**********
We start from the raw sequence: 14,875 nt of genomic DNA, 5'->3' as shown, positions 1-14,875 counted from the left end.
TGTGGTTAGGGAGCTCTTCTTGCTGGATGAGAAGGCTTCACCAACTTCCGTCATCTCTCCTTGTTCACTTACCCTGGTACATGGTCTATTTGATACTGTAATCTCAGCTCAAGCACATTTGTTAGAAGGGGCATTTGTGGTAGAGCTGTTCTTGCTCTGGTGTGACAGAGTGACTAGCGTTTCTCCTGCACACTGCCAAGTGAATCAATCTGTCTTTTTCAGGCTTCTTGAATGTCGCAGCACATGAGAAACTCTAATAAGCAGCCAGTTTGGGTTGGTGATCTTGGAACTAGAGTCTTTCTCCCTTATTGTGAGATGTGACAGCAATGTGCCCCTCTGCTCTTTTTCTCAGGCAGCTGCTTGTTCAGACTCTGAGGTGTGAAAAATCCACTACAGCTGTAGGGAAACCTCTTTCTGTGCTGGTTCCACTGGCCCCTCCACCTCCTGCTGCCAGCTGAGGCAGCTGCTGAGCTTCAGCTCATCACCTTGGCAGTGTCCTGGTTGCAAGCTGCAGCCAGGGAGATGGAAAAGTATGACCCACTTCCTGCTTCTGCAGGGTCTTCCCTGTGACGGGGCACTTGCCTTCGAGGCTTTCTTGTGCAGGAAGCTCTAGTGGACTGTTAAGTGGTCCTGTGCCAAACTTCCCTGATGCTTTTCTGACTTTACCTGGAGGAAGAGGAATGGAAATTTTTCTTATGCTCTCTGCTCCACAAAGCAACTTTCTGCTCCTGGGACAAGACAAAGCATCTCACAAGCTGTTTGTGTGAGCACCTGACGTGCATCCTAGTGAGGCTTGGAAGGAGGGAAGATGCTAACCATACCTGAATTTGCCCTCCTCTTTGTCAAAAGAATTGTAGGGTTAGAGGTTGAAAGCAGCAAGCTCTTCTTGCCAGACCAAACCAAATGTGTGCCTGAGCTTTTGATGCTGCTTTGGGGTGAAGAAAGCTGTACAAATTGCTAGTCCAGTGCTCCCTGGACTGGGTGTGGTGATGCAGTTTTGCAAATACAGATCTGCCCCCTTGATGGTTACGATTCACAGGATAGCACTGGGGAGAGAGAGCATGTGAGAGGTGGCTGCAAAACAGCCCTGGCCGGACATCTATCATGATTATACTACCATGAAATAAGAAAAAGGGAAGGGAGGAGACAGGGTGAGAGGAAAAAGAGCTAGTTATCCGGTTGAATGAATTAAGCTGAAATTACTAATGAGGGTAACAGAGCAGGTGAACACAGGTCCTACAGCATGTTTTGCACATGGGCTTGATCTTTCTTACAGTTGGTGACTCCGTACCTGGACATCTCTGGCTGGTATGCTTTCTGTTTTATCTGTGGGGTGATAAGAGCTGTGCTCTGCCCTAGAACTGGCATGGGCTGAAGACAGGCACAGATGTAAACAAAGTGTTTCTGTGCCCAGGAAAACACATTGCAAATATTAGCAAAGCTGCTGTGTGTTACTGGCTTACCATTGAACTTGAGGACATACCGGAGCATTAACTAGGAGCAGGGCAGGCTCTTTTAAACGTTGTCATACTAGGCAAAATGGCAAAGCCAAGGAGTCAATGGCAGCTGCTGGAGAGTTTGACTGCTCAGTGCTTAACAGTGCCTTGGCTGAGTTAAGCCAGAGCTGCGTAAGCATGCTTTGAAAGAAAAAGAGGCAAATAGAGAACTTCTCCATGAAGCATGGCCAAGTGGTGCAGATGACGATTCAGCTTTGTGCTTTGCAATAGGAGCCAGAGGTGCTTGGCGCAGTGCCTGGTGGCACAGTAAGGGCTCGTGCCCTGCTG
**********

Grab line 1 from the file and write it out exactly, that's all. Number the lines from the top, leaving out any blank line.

We start from the raw sequence: 14,875 nt of genomic DNA, 5'->3' as shown, positions 1-14,875 counted from the left end.